Sunday, July 13, 2014


Let's look at another coincidence....

Port Coquitlam, British Columbia, 1974.
This seems to be a fairly good case. Like the last blog's coincidence case, the witnesses are young boys, but this case is buttressed by not only instant telling of the story to their various parents, but the next day visit to the alleged landing site and the discovery there [by an independent neighbor lady] of a strange trace. The trace was ultimately tested by scientists at Simon Fraser University and the UFO fieldwork done by a veteran UFOlogist, and published in an unsung excellent UFO journal, The Canadian UFO Report. Bondarchuk, who in my mind is a pretty discriminating author, also chose to include it in his book, UFO Canada. So, credibility seems OK.

Three young boys [oldest 10] were walking with a pet cat through woods nearby their homes. The cat suddenly went bonkers, ran a few feet and then dropped down as if dead. [it wasn't; perhaps it was employing some survival instinct, or maybe it was KO'd somehow.] At this same instant the boys heard  an irritating buzzing sound.

Just above the nearby trees was a metallic circular object with red, green, and white lights flashing. As it descended, the noise was so loud that they had to cover their ears. The cat recovered about then, ran back to the boys and clawed one of them until he picked it up. [this clawing was still visible on the kid when the fieldworker investigated.] The disk wobbled as it descended and extended three "landing pods". The sand in the pit beneath it swirled violently even reaching the boys and covering them with fine debris. [this despite them being more than 100 feet away.] The kids reported seeing "blue sparks" [static electric discharge??] emerging from the ground as the thing touched down.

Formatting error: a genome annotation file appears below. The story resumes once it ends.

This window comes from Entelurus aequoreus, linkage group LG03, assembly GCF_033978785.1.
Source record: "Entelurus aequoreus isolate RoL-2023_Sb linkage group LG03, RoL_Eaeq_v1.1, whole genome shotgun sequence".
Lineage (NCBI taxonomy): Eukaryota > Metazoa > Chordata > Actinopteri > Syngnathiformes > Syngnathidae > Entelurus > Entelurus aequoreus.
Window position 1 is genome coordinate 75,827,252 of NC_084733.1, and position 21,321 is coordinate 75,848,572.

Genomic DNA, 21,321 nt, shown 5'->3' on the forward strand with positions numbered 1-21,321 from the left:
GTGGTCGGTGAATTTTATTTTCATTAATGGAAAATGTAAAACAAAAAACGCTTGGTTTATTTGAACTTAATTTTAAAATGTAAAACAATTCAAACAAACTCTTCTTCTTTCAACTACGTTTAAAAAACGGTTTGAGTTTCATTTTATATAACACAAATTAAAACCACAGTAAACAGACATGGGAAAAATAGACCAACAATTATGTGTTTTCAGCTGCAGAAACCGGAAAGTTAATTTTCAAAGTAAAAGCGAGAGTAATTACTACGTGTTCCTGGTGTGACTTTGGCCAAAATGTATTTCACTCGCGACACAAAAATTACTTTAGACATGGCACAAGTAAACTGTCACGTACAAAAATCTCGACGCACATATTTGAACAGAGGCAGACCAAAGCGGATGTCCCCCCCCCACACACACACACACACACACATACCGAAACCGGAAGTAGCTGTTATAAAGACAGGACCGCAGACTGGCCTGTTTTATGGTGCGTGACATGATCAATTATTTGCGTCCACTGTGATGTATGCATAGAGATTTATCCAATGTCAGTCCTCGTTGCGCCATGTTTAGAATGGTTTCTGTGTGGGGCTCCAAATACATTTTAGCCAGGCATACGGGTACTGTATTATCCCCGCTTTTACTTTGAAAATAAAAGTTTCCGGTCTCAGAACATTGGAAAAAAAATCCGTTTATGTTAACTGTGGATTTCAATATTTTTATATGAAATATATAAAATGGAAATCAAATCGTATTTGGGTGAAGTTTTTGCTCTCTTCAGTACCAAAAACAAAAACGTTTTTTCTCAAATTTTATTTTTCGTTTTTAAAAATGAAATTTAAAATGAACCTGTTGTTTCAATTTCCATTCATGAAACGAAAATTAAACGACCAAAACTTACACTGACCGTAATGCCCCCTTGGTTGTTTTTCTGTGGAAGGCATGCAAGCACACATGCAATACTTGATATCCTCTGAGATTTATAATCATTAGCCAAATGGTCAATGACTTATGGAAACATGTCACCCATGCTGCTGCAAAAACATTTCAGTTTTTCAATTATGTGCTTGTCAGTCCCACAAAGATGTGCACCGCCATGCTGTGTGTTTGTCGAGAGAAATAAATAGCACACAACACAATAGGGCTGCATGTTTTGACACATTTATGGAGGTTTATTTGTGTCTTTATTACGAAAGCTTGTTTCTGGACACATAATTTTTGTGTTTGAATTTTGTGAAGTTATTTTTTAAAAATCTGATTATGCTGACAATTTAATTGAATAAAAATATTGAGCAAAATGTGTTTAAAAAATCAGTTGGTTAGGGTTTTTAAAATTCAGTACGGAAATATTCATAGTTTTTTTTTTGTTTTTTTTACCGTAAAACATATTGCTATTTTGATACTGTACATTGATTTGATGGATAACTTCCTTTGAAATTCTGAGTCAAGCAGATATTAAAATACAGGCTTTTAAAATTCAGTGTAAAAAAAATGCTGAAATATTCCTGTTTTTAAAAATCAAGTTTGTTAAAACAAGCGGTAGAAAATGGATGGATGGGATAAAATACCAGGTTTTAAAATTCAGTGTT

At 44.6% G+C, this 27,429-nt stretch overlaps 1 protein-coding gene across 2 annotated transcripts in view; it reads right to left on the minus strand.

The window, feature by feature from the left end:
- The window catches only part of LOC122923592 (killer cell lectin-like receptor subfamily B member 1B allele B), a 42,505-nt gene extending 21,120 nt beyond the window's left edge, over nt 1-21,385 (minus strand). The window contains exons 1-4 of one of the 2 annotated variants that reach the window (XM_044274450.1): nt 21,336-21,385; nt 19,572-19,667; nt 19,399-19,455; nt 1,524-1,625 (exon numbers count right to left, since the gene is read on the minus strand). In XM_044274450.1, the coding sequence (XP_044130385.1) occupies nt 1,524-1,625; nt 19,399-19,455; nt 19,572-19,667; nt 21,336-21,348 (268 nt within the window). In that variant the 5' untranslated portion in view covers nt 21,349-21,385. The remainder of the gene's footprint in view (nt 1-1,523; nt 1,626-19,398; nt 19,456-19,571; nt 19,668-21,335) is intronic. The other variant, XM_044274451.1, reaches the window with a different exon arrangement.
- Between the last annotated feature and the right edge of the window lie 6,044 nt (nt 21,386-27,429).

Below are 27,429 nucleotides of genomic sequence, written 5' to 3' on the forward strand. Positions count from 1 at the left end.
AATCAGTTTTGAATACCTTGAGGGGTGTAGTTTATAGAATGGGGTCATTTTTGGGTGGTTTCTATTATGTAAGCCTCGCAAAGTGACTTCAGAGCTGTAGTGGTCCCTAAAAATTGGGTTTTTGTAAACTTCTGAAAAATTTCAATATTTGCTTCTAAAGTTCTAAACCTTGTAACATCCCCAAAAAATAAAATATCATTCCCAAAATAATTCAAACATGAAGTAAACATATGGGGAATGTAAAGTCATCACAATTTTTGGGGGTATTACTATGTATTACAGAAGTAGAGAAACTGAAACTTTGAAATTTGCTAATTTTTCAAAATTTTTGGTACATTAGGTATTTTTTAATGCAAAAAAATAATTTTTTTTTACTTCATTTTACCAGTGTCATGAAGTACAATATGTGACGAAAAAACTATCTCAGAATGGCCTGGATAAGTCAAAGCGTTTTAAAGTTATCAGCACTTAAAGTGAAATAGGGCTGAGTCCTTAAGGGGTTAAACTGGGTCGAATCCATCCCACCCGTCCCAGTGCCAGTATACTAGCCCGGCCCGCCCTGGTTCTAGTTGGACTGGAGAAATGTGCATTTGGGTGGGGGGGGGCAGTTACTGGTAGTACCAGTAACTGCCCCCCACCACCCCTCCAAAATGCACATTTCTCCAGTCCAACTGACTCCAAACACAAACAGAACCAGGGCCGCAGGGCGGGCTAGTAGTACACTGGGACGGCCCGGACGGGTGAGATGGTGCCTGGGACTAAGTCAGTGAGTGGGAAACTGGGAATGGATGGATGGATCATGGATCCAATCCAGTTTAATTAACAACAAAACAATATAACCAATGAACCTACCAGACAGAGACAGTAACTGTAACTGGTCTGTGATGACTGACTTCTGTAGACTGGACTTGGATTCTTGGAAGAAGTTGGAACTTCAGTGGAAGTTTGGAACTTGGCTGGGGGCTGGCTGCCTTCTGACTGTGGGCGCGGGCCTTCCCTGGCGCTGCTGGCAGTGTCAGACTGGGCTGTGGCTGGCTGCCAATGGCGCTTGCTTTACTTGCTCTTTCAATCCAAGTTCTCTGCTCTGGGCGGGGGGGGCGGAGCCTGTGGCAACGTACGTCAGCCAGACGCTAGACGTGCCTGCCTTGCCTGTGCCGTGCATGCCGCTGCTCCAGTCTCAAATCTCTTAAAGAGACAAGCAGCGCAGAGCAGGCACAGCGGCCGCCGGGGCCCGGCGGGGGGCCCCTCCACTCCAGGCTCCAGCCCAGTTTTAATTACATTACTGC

The kids then bolted and ran to their homes, crashing in to hysterically tell their parents what had happened. None of the parents took them seriously enough, despite the emotions, to do anything, but the next day a more supportive neighbor lady did. She went with the boys to the site and found a set of tripod indentations plus three circular deposits of chalky white, smooth-to-the-touch powdery material which, when rubbed by the fingers, numbed them. [Hip UFO researchers take note.]

As time proceeded, both Simon Fraser University and the UFO researchers were brought in. Conway [above] nailed down the various stories and witness descriptions/drawings, while the SFU scientists tested the trace soil. Bennett [above], a nuclear technician at SFU, could not explain how carbonized debris could have gotten dispersed throughout the "chalky" sample without very intensely focussed heat --- his own attempts to use similar soils and heat treatments to mimic the result failed.

The coincidence here is of course Delphos Kansas 1971. The Delphos ring trace was composed of white chalky material, smooth-to-the-touch, which was initially numbing to the fingers/skin. This effect was temporary in both cases, i.e. if you touched the material a week or so later, its ability to affect the skin had gone. But if you had touched it while "fresh", it took about a week and a half for the irritation to stop. {the lady in BC said "more than a week", while Mrs. Johnson of Delphos said "about two weeks."}

So what's up?? The Port Coquitlam has helped me take Delphos more seriously. Despite having made quite an effort to study Delphos, I've always had more reluctancy about it than most of my buddies. Why? The only real Delphos percipient, Ronnie Johnson, was not [in my opinion] at all an ideal witness {his parents only saw a distant light in the sky when he called them outside.} Because the trace testing --- the most testing done on any UFO case in history --- never seemed to definitively anchor on a solid hypothesis, I never got comfortable with what had happened.

I'd fought the Delphos thing hammer and tong to try to get a little illumination out of it. My intuitions concentrated on the mysterious numbing trace --- what chemical compound might be labile enough to be formed by odd intense radiations of some sort, then persist temporarily as an acid or caustic irritant, but, owing to its lability, disintegrate fairly rapidly in normal environmental conditions? You can see above one of my old scratch sheets with me speculating, amateurishly, on the possible formation of Oxalic Acid from amounts of CO2 and H2O under confined intense forces and "dropping" [dusting downward] from the undersurface of the Delphos craft.

I'm not goose enough to think that Port Coquitlam helps my Oxalic Acid theory, but it may well move Delphos itself closer to full believability. So, possibly, is the value of noticing "coincidence."

Till next one. Peace.

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